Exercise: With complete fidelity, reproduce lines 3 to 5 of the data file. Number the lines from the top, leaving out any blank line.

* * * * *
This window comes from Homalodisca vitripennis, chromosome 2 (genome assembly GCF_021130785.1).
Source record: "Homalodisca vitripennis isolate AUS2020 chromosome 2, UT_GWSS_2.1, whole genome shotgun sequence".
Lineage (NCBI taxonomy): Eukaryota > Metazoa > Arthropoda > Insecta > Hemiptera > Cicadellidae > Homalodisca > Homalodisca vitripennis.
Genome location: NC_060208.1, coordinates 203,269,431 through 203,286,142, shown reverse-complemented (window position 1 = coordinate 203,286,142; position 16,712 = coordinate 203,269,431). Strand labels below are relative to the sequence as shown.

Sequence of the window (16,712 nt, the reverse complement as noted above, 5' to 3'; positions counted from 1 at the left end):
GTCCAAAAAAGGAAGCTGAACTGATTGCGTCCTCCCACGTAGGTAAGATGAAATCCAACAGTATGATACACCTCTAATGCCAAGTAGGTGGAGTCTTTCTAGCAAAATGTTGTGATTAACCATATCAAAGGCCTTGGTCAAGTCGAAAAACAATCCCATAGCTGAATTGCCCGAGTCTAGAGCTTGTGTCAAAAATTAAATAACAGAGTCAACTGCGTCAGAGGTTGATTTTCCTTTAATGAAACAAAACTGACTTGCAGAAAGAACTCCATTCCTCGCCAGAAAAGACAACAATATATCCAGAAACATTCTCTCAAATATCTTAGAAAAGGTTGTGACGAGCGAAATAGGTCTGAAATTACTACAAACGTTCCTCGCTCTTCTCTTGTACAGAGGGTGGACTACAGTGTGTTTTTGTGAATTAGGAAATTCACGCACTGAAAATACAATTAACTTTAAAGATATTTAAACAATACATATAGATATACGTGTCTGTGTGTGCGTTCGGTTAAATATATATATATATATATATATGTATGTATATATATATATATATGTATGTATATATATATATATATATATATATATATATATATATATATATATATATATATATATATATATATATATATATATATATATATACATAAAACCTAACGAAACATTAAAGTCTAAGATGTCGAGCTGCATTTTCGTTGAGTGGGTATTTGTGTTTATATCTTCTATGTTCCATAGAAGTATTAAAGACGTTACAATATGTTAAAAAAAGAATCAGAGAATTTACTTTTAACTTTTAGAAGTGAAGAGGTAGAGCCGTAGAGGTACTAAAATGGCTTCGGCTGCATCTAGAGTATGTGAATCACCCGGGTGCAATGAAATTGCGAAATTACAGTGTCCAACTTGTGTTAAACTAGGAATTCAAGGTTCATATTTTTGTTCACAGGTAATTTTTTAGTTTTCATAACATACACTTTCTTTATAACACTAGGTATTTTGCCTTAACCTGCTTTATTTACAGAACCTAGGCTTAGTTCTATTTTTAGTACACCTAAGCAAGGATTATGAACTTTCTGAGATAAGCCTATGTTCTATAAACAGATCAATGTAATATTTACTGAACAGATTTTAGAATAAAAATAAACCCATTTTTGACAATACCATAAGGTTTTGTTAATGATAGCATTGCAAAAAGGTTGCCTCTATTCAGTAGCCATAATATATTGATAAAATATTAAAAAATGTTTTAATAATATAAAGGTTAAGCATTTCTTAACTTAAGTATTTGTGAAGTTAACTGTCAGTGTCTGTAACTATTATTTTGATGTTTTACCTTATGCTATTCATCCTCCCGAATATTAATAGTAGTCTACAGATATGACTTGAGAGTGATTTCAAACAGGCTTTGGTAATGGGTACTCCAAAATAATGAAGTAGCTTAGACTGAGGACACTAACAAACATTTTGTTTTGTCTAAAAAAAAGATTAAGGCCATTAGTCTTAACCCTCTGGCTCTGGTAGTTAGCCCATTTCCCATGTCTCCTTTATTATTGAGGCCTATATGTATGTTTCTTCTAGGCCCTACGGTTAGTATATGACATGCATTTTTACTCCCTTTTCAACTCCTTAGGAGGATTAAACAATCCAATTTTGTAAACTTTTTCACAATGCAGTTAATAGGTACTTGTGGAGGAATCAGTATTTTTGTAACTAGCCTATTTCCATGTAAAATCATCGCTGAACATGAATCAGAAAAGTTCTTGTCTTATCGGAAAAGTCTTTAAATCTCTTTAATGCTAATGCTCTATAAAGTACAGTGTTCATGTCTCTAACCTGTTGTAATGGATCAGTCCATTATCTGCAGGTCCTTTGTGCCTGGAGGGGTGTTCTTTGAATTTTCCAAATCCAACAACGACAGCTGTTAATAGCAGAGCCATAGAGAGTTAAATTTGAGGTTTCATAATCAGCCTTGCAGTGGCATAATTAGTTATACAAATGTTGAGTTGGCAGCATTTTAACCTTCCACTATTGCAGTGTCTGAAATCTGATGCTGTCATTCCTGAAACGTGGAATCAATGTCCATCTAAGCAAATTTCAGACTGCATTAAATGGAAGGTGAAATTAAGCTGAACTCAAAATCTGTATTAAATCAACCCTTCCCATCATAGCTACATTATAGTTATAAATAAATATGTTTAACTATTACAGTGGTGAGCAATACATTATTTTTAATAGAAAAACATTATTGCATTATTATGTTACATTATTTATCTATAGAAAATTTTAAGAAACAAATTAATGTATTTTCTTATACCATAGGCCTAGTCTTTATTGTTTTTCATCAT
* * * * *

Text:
Lineage (NCBI taxonomy): Eukaryota > Metazoa > Arthropoda > Insecta > Hemiptera > Cicadellidae > Homalodisca > Homalodisca vitripennis.
Genome location: NC_060208.1, coordinates 203,269,431 through 203,286,142, shown reverse-complemented (window position 1 = coordinate 203,286,142; position 16,712 = coordinate 203,269,431). Strand labels below are relative to the sequence as shown.

Sequence of the window (16,712 nt, the reverse complement as noted above, 5' to 3'; positions counted from 1 at the left end):